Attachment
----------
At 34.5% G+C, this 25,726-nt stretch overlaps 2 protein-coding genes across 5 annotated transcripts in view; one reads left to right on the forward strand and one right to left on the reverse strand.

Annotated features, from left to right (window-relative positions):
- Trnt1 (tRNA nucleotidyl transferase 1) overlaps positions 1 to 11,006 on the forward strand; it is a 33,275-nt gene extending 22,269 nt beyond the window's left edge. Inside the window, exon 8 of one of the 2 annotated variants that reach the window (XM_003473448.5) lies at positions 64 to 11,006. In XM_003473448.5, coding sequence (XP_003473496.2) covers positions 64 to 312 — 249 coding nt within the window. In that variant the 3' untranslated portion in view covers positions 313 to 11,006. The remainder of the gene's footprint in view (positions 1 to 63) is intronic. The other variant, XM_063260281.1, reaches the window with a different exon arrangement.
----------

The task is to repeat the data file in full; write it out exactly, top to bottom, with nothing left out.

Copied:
At 34.5% G+C, this 25,726-nt stretch overlaps 2 protein-coding genes across 5 annotated transcripts in view; one reads left to right on the forward strand and one right to left on the reverse strand.

Annotated features, from left to right (window-relative positions):
- Trnt1 (tRNA nucleotidyl transferase 1) overlaps positions 1 to 11,006 on the forward strand; it is a 33,275-nt gene extending 22,269 nt beyond the window's left edge. Inside the window, exon 8 of one of the 2 annotated variants that reach the window (XM_003473448.5) lies at positions 64 to 11,006. In XM_003473448.5, coding sequence (XP_003473496.2) covers positions 64 to 312 — 249 coding nt within the window. In that variant the 3' untranslated portion in view covers positions 313 to 11,006. The remainder of the gene's footprint in view (positions 1 to 63) is intronic. The other variant, XM_063260281.1, reaches the window with a different exon arrangement.